De samhällsbesvärliga: Förhandlingar om psykopati och kverulans i 1930- och 40-talens Sverige (2019)

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"In inter-war Sweden, the psychiatric diagnosis of psychopathy served as a controversial but powerful tool for the management of people who failed to live up to contemporary civic ideals. The diagnosis was based on theories of a broad spectrum of biologically-based disorders in the borderland between normality and actual mental illness. The disturbances were assumed to manifest themselves as, for example, homosexuality, hysterical attacks, emotional coldness, mythomania, or restlessness.
Another controversial diagnosis was paranoia querulans or querulous paranoia, a disease that was linked to the emergence of the modern state and its rule of law, and thought to manifest itself mainly in hyperbolic complaints against supposed wrongdoings. Thus, the disorder implicated an excessive use of one's civil rights. A particular dilemma related to this disease was that the kind of behaviour that had usually led to the diagnosis and subsequent psychiatric confinement, namely a ardent manner of writing letters to public authorities, was precisely what was required for discharge.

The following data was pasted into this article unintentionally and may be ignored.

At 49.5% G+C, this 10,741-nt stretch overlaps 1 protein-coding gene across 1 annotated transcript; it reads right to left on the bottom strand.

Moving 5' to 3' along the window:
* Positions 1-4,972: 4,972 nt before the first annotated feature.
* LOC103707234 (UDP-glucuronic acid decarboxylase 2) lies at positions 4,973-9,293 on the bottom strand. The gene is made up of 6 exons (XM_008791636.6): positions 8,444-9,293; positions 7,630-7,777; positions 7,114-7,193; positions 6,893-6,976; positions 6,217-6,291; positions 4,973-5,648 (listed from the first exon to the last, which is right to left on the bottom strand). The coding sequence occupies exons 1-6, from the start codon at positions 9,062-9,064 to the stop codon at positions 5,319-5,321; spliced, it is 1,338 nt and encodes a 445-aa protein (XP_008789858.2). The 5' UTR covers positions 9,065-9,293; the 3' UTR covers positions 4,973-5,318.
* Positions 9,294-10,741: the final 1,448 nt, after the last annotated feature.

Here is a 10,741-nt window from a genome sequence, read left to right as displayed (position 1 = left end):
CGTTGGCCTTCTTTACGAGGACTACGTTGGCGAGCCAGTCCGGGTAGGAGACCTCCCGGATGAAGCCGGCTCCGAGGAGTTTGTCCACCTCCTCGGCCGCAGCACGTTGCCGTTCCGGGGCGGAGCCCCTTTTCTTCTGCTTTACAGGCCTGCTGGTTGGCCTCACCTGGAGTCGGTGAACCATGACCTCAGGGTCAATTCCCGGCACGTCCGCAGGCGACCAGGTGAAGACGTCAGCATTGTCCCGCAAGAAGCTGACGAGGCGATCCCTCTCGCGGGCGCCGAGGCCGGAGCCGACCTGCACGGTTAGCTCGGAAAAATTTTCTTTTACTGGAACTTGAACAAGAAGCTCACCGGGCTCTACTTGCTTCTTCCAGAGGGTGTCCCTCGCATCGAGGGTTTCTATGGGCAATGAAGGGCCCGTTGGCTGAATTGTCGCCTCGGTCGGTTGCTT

In De samhällsbesvärliga (The Social Troublemakers), historian of science and ideas Annika Berg examines how patients described as psychopaths or querulants could negotiate for discharge with doctors and authorities in 1930s and 40s Sweden. This was a period in time when the system of psychiatric care in Sweden was greatly expanded in answer to a perceived shortage, but was also transformed into a somewhat more open apparatus with possibilities to apply for preliminary discharge and other forms of outpatient solutions. It was also a time when psychiatry was under attack from different quarters, and psychiatrists were accused of using flexible diagnoses such as psychopathy to confine people wrongly. Against this backdrop, how did the management of psychopaths and querulants fit with contemporary ideals of citizenship and democracy? How did the patients view themselves? And how were negotiations in individual cases affected by notions of, for example, class, gender and sexuality?"